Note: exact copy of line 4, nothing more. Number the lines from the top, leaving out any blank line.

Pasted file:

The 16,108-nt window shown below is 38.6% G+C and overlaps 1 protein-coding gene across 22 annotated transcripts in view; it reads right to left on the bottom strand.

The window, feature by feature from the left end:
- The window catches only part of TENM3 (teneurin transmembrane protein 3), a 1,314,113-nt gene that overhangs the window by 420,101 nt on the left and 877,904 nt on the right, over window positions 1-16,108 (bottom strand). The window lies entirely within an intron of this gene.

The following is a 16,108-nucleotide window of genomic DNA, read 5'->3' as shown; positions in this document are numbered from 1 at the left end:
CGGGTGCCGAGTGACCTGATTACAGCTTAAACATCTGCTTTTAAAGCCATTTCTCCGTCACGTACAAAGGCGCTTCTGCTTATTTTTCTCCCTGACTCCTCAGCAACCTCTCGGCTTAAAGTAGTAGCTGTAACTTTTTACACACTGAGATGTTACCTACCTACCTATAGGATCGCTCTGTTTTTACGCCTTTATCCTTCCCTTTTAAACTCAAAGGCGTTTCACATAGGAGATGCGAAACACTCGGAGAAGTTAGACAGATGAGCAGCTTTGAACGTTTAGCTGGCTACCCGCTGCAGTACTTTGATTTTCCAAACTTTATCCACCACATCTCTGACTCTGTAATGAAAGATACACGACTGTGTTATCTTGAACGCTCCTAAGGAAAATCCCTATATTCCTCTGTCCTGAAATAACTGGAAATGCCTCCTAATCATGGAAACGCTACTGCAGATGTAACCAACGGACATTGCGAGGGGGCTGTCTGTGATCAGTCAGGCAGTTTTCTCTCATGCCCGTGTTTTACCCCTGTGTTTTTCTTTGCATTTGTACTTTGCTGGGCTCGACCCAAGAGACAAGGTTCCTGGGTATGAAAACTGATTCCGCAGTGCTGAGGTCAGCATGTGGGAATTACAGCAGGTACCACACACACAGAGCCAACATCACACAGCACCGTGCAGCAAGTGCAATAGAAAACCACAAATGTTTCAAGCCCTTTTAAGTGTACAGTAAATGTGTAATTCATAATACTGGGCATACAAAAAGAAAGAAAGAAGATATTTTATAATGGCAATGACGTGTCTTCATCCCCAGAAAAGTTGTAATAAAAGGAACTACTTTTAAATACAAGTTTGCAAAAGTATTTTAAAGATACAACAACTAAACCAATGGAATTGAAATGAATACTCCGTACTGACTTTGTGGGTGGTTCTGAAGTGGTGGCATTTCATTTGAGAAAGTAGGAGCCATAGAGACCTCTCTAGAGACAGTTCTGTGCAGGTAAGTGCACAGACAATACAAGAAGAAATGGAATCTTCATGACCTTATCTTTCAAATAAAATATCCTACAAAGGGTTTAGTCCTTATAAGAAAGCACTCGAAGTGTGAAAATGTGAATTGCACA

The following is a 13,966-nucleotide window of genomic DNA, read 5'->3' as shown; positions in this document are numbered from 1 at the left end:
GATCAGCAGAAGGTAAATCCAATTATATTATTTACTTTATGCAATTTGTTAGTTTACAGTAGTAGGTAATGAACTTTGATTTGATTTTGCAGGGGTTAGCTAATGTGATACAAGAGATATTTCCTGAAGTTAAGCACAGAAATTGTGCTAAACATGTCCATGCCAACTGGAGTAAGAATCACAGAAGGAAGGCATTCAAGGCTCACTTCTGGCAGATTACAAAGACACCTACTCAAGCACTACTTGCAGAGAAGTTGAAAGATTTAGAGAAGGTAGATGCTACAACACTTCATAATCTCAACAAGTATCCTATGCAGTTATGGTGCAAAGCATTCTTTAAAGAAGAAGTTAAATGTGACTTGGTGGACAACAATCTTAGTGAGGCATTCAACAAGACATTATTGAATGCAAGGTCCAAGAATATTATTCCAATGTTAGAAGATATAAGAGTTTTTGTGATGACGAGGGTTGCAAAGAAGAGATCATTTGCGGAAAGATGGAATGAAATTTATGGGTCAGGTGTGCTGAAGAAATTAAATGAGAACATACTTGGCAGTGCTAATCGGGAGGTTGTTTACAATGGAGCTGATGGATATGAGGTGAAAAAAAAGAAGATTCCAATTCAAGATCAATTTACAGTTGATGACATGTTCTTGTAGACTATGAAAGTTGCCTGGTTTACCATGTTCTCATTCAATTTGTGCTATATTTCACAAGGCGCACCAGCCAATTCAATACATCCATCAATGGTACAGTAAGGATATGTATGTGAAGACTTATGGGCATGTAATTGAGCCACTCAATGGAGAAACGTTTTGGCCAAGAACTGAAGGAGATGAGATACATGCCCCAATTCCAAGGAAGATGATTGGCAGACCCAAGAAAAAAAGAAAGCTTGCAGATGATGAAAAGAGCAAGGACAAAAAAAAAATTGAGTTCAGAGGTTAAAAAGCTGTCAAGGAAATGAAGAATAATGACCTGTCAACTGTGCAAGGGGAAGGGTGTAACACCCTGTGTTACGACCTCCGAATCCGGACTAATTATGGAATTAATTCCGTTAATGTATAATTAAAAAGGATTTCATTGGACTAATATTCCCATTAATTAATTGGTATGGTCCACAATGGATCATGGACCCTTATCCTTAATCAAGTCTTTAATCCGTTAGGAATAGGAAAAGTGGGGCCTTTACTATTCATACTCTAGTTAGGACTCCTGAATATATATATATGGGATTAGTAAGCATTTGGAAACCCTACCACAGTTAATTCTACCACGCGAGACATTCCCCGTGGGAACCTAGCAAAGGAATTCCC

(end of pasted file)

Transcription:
The following is a 16,108-nucleotide window of genomic DNA, read 5'->3' as shown; positions in this document are numbered from 1 at the left end: